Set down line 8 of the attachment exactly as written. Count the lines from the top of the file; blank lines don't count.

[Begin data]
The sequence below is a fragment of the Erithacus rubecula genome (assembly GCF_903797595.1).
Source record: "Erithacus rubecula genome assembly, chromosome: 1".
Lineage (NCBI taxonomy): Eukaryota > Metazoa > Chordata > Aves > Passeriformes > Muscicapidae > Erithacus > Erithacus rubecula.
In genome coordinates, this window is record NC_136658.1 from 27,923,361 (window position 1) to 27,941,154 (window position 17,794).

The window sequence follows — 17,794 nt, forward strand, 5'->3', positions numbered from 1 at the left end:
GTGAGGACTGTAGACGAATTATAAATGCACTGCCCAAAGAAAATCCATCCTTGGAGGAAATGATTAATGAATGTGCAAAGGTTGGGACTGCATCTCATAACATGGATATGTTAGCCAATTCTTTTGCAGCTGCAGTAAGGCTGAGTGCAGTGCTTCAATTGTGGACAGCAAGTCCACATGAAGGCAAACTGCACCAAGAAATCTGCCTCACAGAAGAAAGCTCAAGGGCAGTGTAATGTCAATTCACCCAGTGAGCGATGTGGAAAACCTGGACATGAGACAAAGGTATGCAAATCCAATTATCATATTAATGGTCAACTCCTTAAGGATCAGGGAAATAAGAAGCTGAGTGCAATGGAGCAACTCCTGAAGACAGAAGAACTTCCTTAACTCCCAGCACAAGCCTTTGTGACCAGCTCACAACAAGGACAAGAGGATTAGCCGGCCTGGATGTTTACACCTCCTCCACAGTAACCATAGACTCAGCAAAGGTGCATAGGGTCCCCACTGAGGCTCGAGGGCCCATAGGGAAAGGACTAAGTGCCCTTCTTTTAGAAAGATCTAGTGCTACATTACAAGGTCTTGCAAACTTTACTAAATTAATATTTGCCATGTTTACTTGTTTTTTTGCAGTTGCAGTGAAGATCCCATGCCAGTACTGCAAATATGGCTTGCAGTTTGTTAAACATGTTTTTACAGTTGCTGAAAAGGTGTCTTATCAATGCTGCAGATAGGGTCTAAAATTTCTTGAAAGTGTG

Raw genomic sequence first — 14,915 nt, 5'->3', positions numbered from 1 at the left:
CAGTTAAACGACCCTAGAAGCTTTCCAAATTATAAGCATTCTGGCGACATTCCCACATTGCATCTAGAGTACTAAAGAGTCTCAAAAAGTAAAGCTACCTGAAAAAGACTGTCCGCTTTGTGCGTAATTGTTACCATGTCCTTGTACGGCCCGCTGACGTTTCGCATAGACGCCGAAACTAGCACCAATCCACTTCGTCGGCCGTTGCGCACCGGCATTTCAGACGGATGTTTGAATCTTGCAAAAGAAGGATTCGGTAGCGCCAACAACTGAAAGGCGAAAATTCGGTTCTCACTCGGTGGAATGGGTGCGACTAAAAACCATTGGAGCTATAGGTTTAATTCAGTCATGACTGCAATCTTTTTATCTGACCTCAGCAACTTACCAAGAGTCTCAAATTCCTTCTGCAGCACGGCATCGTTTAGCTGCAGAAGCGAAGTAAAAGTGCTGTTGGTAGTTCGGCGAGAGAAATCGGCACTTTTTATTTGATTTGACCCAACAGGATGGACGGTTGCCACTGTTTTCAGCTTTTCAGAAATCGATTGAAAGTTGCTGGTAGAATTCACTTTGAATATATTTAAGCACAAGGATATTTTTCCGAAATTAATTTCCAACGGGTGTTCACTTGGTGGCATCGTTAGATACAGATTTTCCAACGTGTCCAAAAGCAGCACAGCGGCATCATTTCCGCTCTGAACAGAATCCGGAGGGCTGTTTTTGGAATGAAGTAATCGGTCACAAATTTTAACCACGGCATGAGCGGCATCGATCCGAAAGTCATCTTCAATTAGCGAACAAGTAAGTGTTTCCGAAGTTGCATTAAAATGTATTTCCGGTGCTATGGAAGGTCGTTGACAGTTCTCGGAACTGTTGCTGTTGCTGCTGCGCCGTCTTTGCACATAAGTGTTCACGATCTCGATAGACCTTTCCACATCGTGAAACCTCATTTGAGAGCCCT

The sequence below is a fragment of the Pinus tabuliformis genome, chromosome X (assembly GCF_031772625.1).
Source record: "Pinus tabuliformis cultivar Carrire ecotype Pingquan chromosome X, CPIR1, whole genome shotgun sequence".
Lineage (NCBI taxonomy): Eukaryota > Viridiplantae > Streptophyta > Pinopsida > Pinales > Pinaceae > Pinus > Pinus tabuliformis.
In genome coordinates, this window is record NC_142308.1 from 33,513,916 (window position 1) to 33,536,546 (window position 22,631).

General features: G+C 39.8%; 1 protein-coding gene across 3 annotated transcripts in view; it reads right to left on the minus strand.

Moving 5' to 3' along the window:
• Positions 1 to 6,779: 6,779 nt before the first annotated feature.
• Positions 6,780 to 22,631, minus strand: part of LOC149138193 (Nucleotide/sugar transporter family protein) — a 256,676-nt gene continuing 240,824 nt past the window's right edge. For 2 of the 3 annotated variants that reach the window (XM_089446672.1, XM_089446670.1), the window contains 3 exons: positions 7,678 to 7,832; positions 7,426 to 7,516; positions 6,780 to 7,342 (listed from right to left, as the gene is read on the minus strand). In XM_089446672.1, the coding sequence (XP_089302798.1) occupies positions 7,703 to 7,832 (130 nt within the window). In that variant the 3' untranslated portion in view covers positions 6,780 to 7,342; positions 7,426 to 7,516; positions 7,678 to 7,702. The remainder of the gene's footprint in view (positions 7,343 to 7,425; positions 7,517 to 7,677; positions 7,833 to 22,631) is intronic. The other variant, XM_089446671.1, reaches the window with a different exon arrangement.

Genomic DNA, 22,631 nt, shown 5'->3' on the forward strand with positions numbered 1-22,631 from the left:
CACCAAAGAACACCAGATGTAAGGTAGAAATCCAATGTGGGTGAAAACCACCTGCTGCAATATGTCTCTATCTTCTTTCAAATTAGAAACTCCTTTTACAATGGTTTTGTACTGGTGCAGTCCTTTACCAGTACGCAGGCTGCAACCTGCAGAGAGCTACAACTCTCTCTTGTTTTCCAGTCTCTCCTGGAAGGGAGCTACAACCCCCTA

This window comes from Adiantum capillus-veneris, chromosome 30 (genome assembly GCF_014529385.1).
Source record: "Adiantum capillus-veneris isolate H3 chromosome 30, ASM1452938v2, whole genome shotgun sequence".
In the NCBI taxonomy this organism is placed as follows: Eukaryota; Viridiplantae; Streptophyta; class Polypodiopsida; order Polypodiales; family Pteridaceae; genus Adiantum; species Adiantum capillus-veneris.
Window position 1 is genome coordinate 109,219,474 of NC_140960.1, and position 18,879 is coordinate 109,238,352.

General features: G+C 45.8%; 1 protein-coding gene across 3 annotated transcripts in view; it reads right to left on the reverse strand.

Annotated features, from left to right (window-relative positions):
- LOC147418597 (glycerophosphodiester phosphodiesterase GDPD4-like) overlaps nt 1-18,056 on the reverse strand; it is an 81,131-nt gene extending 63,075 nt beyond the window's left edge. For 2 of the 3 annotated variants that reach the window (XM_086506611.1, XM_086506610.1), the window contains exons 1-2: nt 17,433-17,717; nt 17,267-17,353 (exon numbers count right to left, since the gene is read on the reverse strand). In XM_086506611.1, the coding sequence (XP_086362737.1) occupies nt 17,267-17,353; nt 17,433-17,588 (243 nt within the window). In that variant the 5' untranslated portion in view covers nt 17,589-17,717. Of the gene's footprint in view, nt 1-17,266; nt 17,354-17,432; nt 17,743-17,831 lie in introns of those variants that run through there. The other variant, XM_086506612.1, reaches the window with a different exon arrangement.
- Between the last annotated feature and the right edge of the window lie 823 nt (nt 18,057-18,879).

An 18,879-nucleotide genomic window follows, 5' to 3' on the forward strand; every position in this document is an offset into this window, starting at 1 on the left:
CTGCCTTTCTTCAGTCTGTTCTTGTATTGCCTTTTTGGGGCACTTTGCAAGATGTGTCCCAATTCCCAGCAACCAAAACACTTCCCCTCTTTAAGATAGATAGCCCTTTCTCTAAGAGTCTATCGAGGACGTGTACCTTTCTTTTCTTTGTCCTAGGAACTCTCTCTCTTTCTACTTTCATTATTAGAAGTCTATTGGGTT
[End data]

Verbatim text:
CAGTTAAACGACCCTAGAAGCTTTCCAAATTATAAGCATTCTGGCGACATTCCCACATTGCATCTAGAGTACTAAAGAGTCTCAAAAAGTAAAGCTACCTGAAAAAGACTGTCCGCTTTGTGCGTAATTGTTACCATGTCCTTGTACGGCCCGCTGACGTTTCGCATAGACGCCGAAACTAGCACCAATCCACTTCGTCGGCCGTTGCGCACCGGCATTTCAGACGGATGTTTGAATCTTGCAAAAGAAGGATTCGGTAGCGCCAACAACTGAAAGGCGAAAATTCGGTTCTCACTCGGTGGAATGGGTGCGACTAAAAACCATTGGAGCTATAGGTTTAATTCAGTCATGACTGCAATCTTTTTATCTGACCTCAGCAACTTACCAAGAGTCTCAAATTCCTTCTGCAGCACGGCATCGTTTAGCTGCAGAAGCGAAGTAAAAGTGCTGTTGGTAGTTCGGCGAGAGAAATCGGCACTTTTTATTTGATTTGACCCAACAGGATGGACGGTTGCCACTGTTTTCAGCTTTTCAGAAATCGATTGAAAGTTGCTGGTAGAATTCACTTTGAATATATTTAAGCACAAGGATATTTTTCCGAAATTAATTTCCAACGGGTGTTCACTTGGTGGCATCGTTAGATACAGATTTTCCAACGTGTCCAAAAGCAGCACAGCGGCATCATTTCCGCTCTGAACAGAATCCGGAGGGCTGTTTTTGGAATGAAGTAATCGGTCACAAATTTTAACCACGGCATGAGCGGCATCGATCCGAAAGTCATCTTCAATTAGCGAACAAGTAAGTGTTTCCGAAGTTGCATTAAAATGTATTTCCGGTGCTATGGAAGGTCGTTGACAGTTCTCGGAACTGTTGCTGTTGCTGCTGCGCCGTCTTTGCACATAAGTGTTCACGATCTCGATAGACCTTTCCACATCGTGAAACCTCATTTGAGAGCCCT